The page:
Mrs ARMITAGE ( Launceston ) - This is a difficult issue. I appreciate how few people can donate, dependent on their death, which makes this motion even more important. I note the previous 2008 Legislative Council select committee report and its comprehensiveness. However, even with all the recommendations, organ donation numbers are still too low. I also note the national clinical task force on organ and tissue donation report in 2008.
On 2 July 2008, the Australian government announced a total commonwealth funding package of $151.1 million including new funding of $136.4 million over four years for measures to significantly improve Australians' access to lifesaving organ transplants. The funding package aimed to establish Australia as a world leader in best practice organ donations for transplantation through an integrated and comprehensive national reform package. COAG endorsed the reform package on 3 July 2008 and agreed that the commonwealth would lead implementation, in partnership with states and territories.
The Australian Organ and Tissue Donation and Transplantation Authority began operation on 1 January 2009 and established, for the first time in Australia, a nationally coordinated approach to organ and tissue donation based on world's best practice models. It was believed the new independent authority would provide national leadership to the organ and tissue sector and would drive, implement and monitor reform initiatives and programs. I do not know where I have been but, even with this large investment, I do not recall too much happening with regard to organ and tissue donation over the last few years and it is obvious that such donations have not increased exponentially over the last few years.
I admit that I have not had this discussion with my family and I feel quite remiss about that. While I am on the donor registry, I do not know if any of my children, or my husband, have decided to be organ or tissue donors, although I believe a couple of them are. This is not a topic readily discussed around the dinner table and the time needs to be carefully chosen, as it is a sombre subject. As has been mentioned previously, it is not something many choose to discuss. I can imagine trying to tell my boys or my husband that I want to be an organ donor. They would say, 'Do not talk about that now, you are not going to die for ages', as people do not want to think about it.
I commend the member for Rumney for this motion, as we need to find a way of lifting donations. If this exposure saves one life because someone recognises the need for donation, and if it encourages discussion in the community, then it has been very worthwhile.
I have been speaking to people in the community over the last week to try to gauge their opinion about this issue. Overwhelmingly, those that I spoke to were willing to donate their organs. However, a high percentage of them were not on any register. Some believed they ticked boxes on their driver's licence in the past and that must have taken care of it. Fear, mainly relating to when a machine would be turned off if they were supposedly brain dead, was one of the factors for those that were opposed. No-one wants to let go of life, and no-one wants to let their loved ones go.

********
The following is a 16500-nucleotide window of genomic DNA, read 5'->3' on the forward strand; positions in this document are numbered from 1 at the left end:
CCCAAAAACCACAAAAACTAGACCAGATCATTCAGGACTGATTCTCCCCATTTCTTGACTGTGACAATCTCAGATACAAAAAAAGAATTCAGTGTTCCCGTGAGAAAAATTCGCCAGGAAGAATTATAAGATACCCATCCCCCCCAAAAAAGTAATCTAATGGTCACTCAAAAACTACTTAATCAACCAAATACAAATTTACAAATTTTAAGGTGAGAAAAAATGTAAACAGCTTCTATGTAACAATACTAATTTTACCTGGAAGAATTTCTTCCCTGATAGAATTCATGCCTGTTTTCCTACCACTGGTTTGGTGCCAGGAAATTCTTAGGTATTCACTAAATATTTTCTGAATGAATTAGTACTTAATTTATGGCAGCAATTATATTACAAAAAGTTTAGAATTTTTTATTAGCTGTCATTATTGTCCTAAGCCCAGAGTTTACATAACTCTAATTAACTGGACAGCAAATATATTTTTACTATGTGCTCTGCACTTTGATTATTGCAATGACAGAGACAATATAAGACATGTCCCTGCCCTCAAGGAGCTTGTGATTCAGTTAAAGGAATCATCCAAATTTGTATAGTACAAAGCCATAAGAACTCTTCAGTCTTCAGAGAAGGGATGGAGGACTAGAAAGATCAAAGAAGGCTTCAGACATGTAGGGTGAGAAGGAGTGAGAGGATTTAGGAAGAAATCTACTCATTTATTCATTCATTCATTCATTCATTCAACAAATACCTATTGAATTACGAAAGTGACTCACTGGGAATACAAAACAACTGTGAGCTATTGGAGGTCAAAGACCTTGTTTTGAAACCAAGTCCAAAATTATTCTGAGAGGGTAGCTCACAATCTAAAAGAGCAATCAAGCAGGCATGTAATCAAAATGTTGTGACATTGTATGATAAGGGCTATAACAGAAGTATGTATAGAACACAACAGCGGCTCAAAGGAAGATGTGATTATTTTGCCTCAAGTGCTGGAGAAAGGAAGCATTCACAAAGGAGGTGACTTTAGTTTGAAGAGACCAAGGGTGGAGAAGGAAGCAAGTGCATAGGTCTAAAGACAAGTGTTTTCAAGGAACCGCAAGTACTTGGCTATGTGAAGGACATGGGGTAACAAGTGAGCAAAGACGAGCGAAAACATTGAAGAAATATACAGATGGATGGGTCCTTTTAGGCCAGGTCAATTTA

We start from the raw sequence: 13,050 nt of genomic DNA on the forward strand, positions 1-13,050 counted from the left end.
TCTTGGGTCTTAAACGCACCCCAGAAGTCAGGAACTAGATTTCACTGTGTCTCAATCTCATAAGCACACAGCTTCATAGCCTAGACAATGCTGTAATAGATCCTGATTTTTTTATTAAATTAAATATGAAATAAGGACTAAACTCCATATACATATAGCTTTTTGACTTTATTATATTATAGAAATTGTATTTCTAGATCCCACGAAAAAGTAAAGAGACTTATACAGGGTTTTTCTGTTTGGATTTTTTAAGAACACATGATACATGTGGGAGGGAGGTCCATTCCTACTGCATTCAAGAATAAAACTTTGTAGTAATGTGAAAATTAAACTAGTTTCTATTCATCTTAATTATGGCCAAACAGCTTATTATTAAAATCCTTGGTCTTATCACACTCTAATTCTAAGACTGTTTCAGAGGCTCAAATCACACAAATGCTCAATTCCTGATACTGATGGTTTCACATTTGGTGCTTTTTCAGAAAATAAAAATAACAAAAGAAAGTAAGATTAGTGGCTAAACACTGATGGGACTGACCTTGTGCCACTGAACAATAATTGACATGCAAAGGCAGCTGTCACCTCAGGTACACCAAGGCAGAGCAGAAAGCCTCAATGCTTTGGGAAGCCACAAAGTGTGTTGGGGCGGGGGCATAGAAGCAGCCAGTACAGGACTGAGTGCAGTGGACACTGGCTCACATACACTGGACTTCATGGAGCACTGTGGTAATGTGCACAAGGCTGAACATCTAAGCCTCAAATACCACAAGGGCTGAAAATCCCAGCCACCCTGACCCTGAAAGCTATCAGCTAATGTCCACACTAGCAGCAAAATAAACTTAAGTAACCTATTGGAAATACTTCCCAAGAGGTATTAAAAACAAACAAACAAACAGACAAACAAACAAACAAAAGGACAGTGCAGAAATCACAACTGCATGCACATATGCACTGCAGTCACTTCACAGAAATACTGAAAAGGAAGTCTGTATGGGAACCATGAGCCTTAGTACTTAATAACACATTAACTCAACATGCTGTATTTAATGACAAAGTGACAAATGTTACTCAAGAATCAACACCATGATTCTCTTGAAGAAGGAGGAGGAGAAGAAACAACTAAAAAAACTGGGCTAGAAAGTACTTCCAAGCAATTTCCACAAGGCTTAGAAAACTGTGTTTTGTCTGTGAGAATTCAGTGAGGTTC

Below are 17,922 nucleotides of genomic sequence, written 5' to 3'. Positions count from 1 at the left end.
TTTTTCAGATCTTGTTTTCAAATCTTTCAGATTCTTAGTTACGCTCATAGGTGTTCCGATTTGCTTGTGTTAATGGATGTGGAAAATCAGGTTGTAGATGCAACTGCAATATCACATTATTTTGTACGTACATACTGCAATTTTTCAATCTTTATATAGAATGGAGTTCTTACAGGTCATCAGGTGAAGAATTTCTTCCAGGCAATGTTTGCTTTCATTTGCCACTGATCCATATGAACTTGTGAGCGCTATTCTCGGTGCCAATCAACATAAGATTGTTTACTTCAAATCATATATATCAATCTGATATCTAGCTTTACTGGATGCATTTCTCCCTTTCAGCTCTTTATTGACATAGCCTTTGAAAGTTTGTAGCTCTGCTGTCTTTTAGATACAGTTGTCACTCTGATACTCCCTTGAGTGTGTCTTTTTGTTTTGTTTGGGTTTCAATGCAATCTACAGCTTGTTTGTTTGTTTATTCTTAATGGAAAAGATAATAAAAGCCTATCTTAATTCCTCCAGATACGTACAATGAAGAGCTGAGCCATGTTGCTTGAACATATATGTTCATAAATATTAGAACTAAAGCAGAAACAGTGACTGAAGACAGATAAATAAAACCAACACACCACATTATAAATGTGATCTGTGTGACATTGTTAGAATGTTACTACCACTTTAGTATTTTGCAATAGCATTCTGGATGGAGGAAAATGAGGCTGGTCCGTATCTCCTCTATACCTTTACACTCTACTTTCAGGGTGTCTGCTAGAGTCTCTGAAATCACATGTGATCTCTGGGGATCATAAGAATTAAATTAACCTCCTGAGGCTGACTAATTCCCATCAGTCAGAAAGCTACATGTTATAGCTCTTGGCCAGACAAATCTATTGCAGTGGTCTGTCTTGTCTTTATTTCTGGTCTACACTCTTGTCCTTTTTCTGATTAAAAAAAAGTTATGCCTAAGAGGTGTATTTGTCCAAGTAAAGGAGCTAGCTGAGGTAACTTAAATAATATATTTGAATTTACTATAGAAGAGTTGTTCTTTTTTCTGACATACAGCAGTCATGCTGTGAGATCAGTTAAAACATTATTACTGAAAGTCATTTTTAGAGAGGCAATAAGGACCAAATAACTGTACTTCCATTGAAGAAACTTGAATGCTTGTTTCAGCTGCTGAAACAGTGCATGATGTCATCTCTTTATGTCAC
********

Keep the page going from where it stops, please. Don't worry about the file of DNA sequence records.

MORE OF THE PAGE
Not only would this motion be good for people awaiting a transplant, it would help their families and it would be good for our whole state, as people receiving a successful transplant would be happier, in a better frame of mind, and able to undertake a more normal lifestyle. Everyone deserves that chance if at all possible.
There needs to be more education and donor information and forms available, perhaps in local councils, or post offices. They can be out there anywhere, if they are not there already. I do not know if they are there or not. I have not seen them but if they are not, perhaps they need to be in front of our faces, where we can see them. We need to bring this matter to the forefront of people's minds. Death is inevitable and I am sure, as was mentioned by the member for Pembroke, it could give some measure of comfort to know that a loved one's tissues or organs have been used to help others. But, as has been stated, the time of a person's death is a difficult time for all and possibly many, including medical practitioners, avoid broaching the subject at that time.
When people are grieving and suffering the loss of a loved one, dealing with harvesting of the organs or tissues of their loved one is the last thing they want to do. I have no doubt that down the track, in the fullness of time, many would think differently.
This motion provides an opt out. Plus, of course, no person would automatically be a donor without their family's or next of kin's permission, so there are safeguards in place. It would make more people aware.
Mrs Taylor - That really depends on the system, because you could have a system where the family does not get a say.
Mrs ARMITAGE - I would assume because people can opt out -
Mrs Taylor - As the member for Rumney has said, there are two levels of that. Either the family gets the decision, or not, when it is automatic.
Mrs ARMITAGE - That is something that would be sorted out when it came to it.
Mrs Taylor - We would have to choose.
Mrs ARMITAGE - We would, but I support the intent of the motion. I will support the motion before us because I believe that too many in the community are not really aware - they do not realise how few people can donate and the more that are on the list, the better. There are things we can put in place to take care of any concerns like that.
There have been several committees, state and federal, and numerous reports, but I have yet to see any real improvement in the number of people on the organ and tissue donor list. I will support the member for Rumney's motion.